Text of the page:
In Figure 4, we see large nylon straps used around the valve body for lifting. It is important to note that many valves have sharp edges as part of the body geometry, especially adjacent to flange faces. Slings must be padded or protected from sharp edges. Moreover, how and at what angle the strap is attached will affect its load-carrying capacity.
Several publications from the Occupational Safety and Health Administration (OSHA) and organizations such as the Mechanical Contractors Association of America are available for training personnel. They provide guidance for safe lifting practices and instructions on the use of rigging equipment. Figure 6 presents some of the common safety tips for lifting heavy loads.
This list is a reminder that the adequacy and condition of all equipment used should be checked. It is important to know a valve’s weight and center of gravity. Similarly, the capacity of all the lifting equipment must be confirmed. The lift zone and movement area must be clear of personnel, power lines and other equipment. But one reality is that valves are often handled outdoors in muddy trenches and horrible weather. These conditions affect the safe procedures and the strength of some equipment, such as fabric slings. Still, it’s best to work smoothly and use care at all times, no matter the conditions.
By understanding the special characteristics of valves and following safe rigging and lifting practices, the chances of successful valve installations are greatly increased.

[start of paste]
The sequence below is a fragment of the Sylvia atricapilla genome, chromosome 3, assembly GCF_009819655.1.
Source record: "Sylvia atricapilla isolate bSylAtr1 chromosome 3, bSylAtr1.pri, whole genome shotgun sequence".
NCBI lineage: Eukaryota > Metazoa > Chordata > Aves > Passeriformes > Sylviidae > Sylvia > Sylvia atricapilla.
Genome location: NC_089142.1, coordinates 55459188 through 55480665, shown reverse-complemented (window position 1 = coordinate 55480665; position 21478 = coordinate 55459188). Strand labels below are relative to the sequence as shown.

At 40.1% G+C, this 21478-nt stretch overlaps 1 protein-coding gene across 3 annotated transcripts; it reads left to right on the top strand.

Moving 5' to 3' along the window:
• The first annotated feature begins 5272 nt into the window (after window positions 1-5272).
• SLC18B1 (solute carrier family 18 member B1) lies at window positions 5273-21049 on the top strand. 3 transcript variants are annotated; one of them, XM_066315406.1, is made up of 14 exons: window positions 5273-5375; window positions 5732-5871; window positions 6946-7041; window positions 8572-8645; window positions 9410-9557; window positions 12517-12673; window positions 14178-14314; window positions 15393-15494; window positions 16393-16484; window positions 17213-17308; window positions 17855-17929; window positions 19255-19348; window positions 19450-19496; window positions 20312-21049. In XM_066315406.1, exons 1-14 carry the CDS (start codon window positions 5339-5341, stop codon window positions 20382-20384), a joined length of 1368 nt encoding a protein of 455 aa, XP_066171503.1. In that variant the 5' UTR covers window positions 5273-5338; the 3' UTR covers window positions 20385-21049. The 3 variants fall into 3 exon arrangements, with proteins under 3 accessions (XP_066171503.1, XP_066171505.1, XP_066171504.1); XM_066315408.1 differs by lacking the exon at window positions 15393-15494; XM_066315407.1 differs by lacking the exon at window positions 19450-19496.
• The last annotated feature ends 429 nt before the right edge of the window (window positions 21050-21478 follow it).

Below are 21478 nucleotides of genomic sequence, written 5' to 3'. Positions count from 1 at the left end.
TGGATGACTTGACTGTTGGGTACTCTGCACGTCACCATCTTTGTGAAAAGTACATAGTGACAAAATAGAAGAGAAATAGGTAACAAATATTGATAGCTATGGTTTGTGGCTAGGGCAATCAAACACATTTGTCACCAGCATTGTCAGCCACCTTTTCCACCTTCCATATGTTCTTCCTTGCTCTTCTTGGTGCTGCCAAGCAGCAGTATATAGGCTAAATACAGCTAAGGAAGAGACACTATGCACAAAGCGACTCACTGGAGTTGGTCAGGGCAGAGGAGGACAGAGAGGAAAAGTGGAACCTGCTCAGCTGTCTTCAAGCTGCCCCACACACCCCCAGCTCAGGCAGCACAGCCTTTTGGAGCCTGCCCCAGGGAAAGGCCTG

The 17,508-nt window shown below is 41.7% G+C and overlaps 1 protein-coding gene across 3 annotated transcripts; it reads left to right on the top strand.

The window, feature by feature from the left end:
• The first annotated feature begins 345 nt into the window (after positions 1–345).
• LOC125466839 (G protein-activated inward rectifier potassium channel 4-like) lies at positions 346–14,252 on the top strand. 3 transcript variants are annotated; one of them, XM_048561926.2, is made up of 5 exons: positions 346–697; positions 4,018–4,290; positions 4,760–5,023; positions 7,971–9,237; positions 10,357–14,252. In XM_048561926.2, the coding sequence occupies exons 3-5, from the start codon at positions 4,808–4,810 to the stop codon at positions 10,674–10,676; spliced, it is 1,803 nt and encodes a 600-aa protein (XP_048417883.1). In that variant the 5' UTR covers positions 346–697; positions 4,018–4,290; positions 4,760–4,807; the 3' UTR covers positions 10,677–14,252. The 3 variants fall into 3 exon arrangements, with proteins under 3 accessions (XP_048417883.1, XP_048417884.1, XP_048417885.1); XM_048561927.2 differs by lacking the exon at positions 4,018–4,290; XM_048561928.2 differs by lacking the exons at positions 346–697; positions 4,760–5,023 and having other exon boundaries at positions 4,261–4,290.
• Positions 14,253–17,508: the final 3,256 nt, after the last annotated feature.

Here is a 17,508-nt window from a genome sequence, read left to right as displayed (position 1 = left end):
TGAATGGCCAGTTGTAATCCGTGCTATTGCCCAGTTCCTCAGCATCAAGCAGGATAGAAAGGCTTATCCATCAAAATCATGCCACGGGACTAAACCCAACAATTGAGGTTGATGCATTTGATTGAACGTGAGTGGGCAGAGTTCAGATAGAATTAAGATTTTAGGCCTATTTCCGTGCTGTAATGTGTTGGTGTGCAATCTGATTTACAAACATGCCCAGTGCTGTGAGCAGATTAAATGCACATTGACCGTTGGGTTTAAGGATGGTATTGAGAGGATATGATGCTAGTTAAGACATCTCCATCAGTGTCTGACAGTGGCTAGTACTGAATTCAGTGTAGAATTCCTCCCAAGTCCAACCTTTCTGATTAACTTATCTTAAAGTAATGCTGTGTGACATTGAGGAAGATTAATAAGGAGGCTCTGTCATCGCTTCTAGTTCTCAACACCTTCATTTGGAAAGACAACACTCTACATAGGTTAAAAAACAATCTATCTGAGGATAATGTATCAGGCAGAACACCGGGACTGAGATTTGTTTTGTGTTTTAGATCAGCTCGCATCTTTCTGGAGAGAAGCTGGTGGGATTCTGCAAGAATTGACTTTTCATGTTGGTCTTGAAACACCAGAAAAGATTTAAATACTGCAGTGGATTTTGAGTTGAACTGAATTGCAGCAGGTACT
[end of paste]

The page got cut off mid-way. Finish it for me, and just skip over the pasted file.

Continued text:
JOHN V. BALLUN, president and CEO of Val-Matic Valve, is a regular contributor to VALVE Magazine. Ballun is also a member of VMA’s board of directors and serves on the VMA Communications Committee. Reach him at firstname.lastname@example.org.
1. Mechanical Contractors Association of America (MCAA), “Rigging Safety Guide,” Rockville, MD., 2010.
2. Occupational Safety & Health Administration (OSHA), ”Process Rigging” Found at: www.osha.gov/dts/maritime/sltc/ships/rigging/rigging_ships.pdf.
3. American Water Works Standard (AWWA), C516 Large-Diameter Rubber-Seated Butterfly Valves, Sizes 78 In. (2000 mm) and Larger. Denver, CO., 2014.
4. Hennepin Technical College, “Rigging Fundamentals”, 2018. www.osha.gov/dte/grant_materials/fy09/sh-19496-09/ rigging.pptx
Every water supply district experiences unnecessary losses from leakage and expenses for repairing line breaks.
While presenting at a recent VMA Valve Basics 101 Course in Houston, I found myself in a familiar role: explaining solenoid valves (SOVs) to attendees. (I work with solenoids so much that one VMA member at that conference joked that I needed to be wearing an I Heart Solenoids t-shirt). During the hands-on “petting zoo” portion of the program, which involves smaller groups of attendees, one of the most frequently asked questions I get from people came up: What’s the difference between direct-acting and pilot-operated SOVs, and how do we make a choice?
Today, much of the information regarding the status of components installed in the field is housed in paper files, posing problems for technicians and engineers.